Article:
The Whisky Market

It's all about whisky!

To Chill ... or ... Not to Chill

To Chill ... or ... Not to Chill

In modern times Whisky has seen the growth of an added process called ‘chill filtration’ or ‘cold chill filtered’.

This is the process of filtering whisky before bottling, so that it will not be cloudy if ‘ice’ is added during enjoying a tasty dram, sitting in a cold room or from natural oils and alcohol separating from too long a rest (although why would any tasty bottle rest too long between dram sessions!). This was thought to be off putting to consumers who are seeking the clarity of whisky in whichever manner you prefer to consume it. Some constantly give the explanation that this process was introduced because North Americans enjoy ice in their whisk(e)y. Although this is true in a lot of cases, why change a great thing?

The process is non-invasive to the liquid and one cannot truly taste a difference between a chill or not chill filtered whisky, however this is not entirely true. Now there is simply one way to prove this fact, and that is tasting the same expression in both versions, which is very hard to find.

I for one do think there is a difference! I had a tasting session with one identical expression in both versions. Although the flavour and aromas were similar, if not the same, there was something missing. I can add that it was the ‘waxiness’ of the non-chill filtered whisky. This allows for the whisky to remain longer on the palate and have an added liquid consistency that was lacking from the chill filtered version. Also what’s with ‘non-chilled filtered, how about ‘naturel’ or we did not touch a thing?

Now, is this a bad or good thing? That is a personal preference, much like adding ice to whisky is. There is no right or wrong.

Yet why mess with a great whisky! If it came out of the still and barrel that way just leave it alone to its grand beauty! I prefer the unchill filter and do not mind the louche effect of an ice cold whisky, as the waxiness which is caused by the natural oils in the whisky are spectacular.

Do your own test and let us know your thoughts, we think a whisky should remain naturel. From grain to still to casks to bottle!

Slainte!

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Don't whine about wine casks!

Don't whine about wine casks!

Don’t whine about wine Casks!

Wine casks in the whisky industry are becoming ever more present in single malts. This is the discussion of red, white, and sweet wine casks such as Sauternes, Bordeaux, Barolo, Pinot Noir, and not the equally delicious fortified wines like; Sherry, Porto, Madeira.

It may come as a surprise that usage of wine casks in the Scotch industry is not a new edition. Historically wine casks have been used in the whisky industry for a long, long time even when it was dominated by sherry. Stemming back to when casks of wine would be shipped to Scotland or England to be bottled locally and the used casks would be gobbled up by the distilleries for maturation. It is true that at this time the casks were not chosen specifically but were taken based on availability.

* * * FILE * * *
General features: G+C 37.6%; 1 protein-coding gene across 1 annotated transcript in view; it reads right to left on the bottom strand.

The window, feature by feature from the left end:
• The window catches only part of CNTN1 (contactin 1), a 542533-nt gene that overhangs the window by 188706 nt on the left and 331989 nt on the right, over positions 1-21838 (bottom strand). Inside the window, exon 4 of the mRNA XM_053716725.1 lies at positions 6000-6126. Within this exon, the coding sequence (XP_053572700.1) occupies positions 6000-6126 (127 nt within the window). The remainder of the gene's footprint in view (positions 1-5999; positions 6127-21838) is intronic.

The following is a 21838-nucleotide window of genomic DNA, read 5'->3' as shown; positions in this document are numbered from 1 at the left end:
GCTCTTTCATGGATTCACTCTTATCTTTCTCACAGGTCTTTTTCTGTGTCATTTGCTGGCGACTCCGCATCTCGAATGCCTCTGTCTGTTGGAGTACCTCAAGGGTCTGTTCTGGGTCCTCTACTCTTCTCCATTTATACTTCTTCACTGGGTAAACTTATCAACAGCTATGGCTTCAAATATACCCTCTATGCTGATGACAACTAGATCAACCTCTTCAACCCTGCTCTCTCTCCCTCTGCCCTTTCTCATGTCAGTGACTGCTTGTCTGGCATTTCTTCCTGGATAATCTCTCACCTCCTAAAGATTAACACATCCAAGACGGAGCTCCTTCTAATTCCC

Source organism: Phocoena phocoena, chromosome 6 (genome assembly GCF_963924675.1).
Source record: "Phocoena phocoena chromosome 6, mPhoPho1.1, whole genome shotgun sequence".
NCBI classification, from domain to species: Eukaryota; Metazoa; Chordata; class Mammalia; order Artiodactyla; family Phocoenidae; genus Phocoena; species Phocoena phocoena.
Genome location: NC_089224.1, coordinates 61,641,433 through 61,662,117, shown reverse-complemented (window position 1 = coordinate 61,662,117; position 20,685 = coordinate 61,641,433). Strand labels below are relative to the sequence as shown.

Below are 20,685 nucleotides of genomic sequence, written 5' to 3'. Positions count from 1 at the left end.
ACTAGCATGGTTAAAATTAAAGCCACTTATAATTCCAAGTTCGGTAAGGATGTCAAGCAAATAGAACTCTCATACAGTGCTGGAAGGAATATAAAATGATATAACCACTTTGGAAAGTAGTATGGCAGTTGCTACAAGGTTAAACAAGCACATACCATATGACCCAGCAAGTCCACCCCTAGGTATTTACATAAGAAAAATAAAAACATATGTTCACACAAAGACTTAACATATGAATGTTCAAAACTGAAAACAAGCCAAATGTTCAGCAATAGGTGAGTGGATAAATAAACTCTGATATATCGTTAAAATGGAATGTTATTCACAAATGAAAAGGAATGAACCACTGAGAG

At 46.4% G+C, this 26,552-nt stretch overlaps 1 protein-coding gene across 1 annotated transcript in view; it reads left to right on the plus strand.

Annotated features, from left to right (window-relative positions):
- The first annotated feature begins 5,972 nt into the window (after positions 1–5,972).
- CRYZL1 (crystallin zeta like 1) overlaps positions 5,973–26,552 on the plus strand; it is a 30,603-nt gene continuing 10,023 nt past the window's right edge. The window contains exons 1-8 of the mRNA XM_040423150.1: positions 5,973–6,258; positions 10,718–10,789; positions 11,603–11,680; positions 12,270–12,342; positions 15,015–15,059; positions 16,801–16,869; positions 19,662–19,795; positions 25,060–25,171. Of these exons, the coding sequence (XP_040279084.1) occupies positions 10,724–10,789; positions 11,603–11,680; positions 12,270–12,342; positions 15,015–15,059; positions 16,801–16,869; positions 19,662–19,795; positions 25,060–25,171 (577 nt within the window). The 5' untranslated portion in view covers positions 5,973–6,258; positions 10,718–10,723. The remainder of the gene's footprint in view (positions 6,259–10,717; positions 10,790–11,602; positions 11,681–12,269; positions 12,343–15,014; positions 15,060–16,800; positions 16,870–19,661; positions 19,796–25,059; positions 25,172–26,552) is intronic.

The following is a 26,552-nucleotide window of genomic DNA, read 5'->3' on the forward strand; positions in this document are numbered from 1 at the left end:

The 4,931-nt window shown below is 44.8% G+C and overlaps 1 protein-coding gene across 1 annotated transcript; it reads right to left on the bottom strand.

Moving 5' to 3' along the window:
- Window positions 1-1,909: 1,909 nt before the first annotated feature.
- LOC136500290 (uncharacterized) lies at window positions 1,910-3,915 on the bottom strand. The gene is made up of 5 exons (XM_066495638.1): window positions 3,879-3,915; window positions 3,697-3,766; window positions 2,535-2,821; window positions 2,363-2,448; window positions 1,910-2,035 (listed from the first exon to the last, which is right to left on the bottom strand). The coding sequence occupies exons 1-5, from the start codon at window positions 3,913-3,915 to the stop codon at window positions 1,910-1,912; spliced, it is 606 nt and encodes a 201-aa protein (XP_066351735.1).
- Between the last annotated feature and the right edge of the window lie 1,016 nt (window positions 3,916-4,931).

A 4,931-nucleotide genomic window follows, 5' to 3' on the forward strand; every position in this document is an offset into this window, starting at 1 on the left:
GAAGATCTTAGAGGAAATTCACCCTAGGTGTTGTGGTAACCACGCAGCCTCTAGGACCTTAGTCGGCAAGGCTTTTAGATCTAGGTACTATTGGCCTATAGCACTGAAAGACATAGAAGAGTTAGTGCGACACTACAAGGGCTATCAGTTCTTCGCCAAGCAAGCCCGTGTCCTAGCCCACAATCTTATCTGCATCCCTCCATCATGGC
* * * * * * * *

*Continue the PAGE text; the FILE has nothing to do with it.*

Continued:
The new growing trend or experimentation, is to select specific quality wine casks to bring a variant flavour profile to the Whisky. This has been producing great results. An added bonus is the fact that these casks are readily available from wineries and at a much lower cost. They are being used for finishing, full maturation, and as part maturation. Which process they are used for depends on the experienced palate of the Malt Master.

Using these types of casks gives a new dimension to the spirit from the particular oak used. French oak is a common occurrence with wine casks, which does vary in character from an American oak giving the spirit a spicy, less sweet, and silky tannin structure. Given the multitude of wine grape assemblages be it dry, sweet or robust the variance of expressions is massive.

This was recently experienced at a lowland distillery which had a 9 year old fully matured in a red Bordeaux casks. The expression was a lovely, full character of French oak and a fine red wine. The Whisky Market Ltd has some tasty Tullibardine resting in some fine red Grands Crus … sadly not ready yet, but maturing fabulously … We cannot wait!

Characters: Dry, fruity, smoother tannins, ruby colour, robust, honey

There are various distilleries that are releasing wine cask finished whisky, which is gradually gaining more admiration by single malts drinkers. Be it a sweeter finish of a sauternes or a more robust profile from a heavy red wine …. How could you not like it or be curious?

 

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The Boom Continues

The Boom Continues

Auction prices for fine whisky are soaring....

...ACCORDING To the investment grade scotch index the top 100 single malts gave an average return of 440% from the start of 2008 until July 2014.
At auction sales of rare bottles are expected to reach 6.75 million BP up from 5 million last year (Bloomberg). On the other hand, investors in fine wine have seen the market, over the last 4 years drop by 45%. The best performer, chateau lafite has decreased in certain vintages 70-80%. Food for thought.
There are 100 distilleries in Scotland all producing single malts, and many are unable to keep up with the huge increase in demand, due to whiskies lengthy ageing process.
Sourcing casks is becoming increasing difficult and they are becoming rarer and rarer

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